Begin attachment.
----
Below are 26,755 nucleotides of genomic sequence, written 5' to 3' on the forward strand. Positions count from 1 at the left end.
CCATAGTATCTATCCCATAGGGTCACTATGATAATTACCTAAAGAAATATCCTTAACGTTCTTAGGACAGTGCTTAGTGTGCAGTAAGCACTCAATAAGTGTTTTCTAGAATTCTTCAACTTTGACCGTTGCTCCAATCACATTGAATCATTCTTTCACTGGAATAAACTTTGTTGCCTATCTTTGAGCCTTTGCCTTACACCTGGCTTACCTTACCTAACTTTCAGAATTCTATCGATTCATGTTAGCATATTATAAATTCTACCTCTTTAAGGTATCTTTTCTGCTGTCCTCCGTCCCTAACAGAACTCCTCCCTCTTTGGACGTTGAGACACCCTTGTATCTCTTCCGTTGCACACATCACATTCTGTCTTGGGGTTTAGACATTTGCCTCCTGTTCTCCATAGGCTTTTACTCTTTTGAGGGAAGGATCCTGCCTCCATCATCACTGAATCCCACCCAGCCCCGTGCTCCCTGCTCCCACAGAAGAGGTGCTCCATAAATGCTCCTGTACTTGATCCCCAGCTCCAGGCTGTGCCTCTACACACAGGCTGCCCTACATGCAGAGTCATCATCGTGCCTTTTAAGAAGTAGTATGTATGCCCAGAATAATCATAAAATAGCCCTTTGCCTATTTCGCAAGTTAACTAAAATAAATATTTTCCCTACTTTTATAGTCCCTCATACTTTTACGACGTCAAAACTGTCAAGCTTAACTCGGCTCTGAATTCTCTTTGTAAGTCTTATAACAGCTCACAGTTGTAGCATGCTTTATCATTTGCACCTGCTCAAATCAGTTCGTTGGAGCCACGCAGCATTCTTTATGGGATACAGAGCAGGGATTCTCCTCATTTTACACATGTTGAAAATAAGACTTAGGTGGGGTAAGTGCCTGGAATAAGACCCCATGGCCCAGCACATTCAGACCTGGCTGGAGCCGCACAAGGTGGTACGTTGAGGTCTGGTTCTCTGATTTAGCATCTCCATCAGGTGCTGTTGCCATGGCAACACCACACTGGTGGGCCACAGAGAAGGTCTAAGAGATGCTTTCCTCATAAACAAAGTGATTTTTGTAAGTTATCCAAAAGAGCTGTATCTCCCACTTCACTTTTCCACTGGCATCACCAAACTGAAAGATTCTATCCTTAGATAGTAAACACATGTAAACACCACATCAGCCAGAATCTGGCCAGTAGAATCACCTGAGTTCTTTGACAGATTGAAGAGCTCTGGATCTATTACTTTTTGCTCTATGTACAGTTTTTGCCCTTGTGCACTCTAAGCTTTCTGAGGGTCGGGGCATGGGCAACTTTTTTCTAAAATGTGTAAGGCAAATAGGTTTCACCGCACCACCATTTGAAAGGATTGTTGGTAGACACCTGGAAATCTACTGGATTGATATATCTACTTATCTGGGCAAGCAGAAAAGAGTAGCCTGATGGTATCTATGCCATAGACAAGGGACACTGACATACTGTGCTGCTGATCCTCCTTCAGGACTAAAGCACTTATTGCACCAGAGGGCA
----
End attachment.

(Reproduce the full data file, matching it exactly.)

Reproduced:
Below are 26,755 nucleotides of genomic sequence, written 5' to 3' on the forward strand. Positions count from 1 at the left end.
CCATAGTATCTATCCCATAGGGTCACTATGATAATTACCTAAAGAAATATCCTTAACGTTCTTAGGACAGTGCTTAGTGTGCAGTAAGCACTCAATAAGTGTTTTCTAGAATTCTTCAACTTTGACCGTTGCTCCAATCACATTGAATCATTCTTTCACTGGAATAAACTTTGTTGCCTATCTTTGAGCCTTTGCCTTACACCTGGCTTACCTTACCTAACTTTCAGAATTCTATCGATTCATGTTAGCATATTATAAATTCTACCTCTTTAAGGTATCTTTTCTGCTGTCCTCCGTCCCTAACAGAACTCCTCCCTCTTTGGACGTTGAGACACCCTTGTATCTCTTCCGTTGCACACATCACATTCTGTCTTGGGGTTTAGACATTTGCCTCCTGTTCTCCATAGGCTTTTACTCTTTTGAGGGAAGGATCCTGCCTCCATCATCACTGAATCCCACCCAGCCCCGTGCTCCCTGCTCCCACAGAAGAGGTGCTCCATAAATGCTCCTGTACTTGATCCCCAGCTCCAGGCTGTGCCTCTACACACAGGCTGCCCTACATGCAGAGTCATCATCGTGCCTTTTAAGAAGTAGTATGTATGCCCAGAATAATCATAAAATAGCCCTTTGCCTATTTCGCAAGTTAACTAAAATAAATATTTTCCCTACTTTTATAGTCCCTCATACTTTTACGACGTCAAAACTGTCAAGCTTAACTCGGCTCTGAATTCTCTTTGTAAGTCTTATAACAGCTCACAGTTGTAGCATGCTTTATCATTTGCACCTGCTCAAATCAGTTCGTTGGAGCCACGCAGCATTCTTTATGGGATACAGAGCAGGGATTCTCCTCATTTTACACATGTTGAAAATAAGACTTAGGTGGGGTAAGTGCCTGGAATAAGACCCCATGGCCCAGCACATTCAGACCTGGCTGGAGCCGCACAAGGTGGTACGTTGAGGTCTGGTTCTCTGATTTAGCATCTCCATCAGGTGCTGTTGCCATGGCAACACCACACTGGTGGGCCACAGAGAAGGTCTAAGAGATGCTTTCCTCATAAACAAAGTGATTTTTGTAAGTTATCCAAAAGAGCTGTATCTCCCACTTCACTTTTCCACTGGCATCACCAAACTGAAAGATTCTATCCTTAGATAGTAAACACATGTAAACACCACATCAGCCAGAATCTGGCCAGTAGAATCACCTGAGTTCTTTGACAGATTGAAGAGCTCTGGATCTATTACTTTTTGCTCTATGTACAGTTTTTGCCCTTGTGCACTCTAAGCTTTCTGAGGGTCGGGGCATGGGCAACTTTTTTCTAAAATGTGTAAGGCAAATAGGTTTCACCGCACCACCATTTGAAAGGATTGTTGGTAGACACCTGGAAATCTACTGGATTGATATATCTACTTATCTGGGCAAGCAGAAAAGAGTAGCCTGATGGTATCTATGCCATAGACAAGGGACACTGACATACTGTGCTGCTGATCCTCCTTCAGGACTAAAGCACTTATTGCACCAGAGGGCA